If you are going to apply a fabric such as cotton to the form, as a decoupage, you can use the Golden Polymer Medium as described above. There is an alternative product called Paverpol, which is available online. It is very similar to a Polymer Medium, but with more staying power. You may also use MagicSculp’s more viscous cousin, MagicSmooth. MagicSmooth is a two part epoxy resin medium that can be applied to heavier organic fibers/materials. There is also a fabric hardener often available through autobody supply stores. If you are going to harden fabric with this and apply it to the form, you should know it is an extremely toxic material that will need to be worked with outdoors, away from children and pets, and you will need to wear a respirator, rubber gloves and eye protection. We do not recommend this and would not do it ourselves. Please note that fabric fibers and dyes are not meant to withstand weather conditions. Textile dyes will fade! You will need to prime and paint any textile surface!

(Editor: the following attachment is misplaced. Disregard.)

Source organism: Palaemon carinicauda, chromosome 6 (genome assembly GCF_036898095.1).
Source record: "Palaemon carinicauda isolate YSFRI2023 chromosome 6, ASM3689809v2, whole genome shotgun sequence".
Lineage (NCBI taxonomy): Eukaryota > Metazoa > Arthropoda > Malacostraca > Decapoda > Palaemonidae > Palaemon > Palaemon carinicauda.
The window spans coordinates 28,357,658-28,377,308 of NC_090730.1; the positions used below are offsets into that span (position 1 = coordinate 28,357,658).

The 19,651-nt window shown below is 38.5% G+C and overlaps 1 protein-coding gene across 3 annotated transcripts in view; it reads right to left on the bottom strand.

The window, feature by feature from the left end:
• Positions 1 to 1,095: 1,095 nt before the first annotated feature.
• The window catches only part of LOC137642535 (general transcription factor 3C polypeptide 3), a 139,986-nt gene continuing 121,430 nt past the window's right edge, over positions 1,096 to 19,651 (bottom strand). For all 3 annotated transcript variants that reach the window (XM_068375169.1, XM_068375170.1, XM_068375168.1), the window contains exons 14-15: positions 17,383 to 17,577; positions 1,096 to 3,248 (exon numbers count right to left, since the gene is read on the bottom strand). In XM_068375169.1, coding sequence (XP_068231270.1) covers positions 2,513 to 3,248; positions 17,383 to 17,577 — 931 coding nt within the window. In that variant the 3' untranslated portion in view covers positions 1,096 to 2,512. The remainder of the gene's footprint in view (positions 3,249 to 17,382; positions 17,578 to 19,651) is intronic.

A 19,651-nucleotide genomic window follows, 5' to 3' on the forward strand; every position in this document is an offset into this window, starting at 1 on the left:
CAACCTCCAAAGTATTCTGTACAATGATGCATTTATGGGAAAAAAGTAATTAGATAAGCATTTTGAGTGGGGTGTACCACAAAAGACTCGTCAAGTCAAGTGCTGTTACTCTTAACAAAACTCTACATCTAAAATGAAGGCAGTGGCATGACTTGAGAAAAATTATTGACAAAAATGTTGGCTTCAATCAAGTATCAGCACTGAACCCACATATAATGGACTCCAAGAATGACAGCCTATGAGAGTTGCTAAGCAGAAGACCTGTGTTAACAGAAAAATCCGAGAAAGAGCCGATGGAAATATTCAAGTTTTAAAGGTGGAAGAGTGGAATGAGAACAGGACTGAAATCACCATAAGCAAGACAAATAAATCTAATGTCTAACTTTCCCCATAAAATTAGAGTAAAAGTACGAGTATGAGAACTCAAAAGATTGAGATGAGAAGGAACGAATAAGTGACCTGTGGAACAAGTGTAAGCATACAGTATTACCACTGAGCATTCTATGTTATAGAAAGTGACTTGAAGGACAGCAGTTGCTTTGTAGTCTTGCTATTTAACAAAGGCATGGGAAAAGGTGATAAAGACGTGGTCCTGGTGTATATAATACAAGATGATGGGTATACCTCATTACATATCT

Note: These tips have been compiled from the experiences reported to Cowpainters by public art project artists across the country and are provided for the information of our clients' artists. Please regard all of these tips as suggestions on how to proceed. The entire process depends upon an artist’s knowledge of materials and proper application. If in doubt -- EXPERIMENT. We are happy to share this information with our clients, but Cowpainters cannot assume, and expressly declines, any warranty or liability for the finished artwork.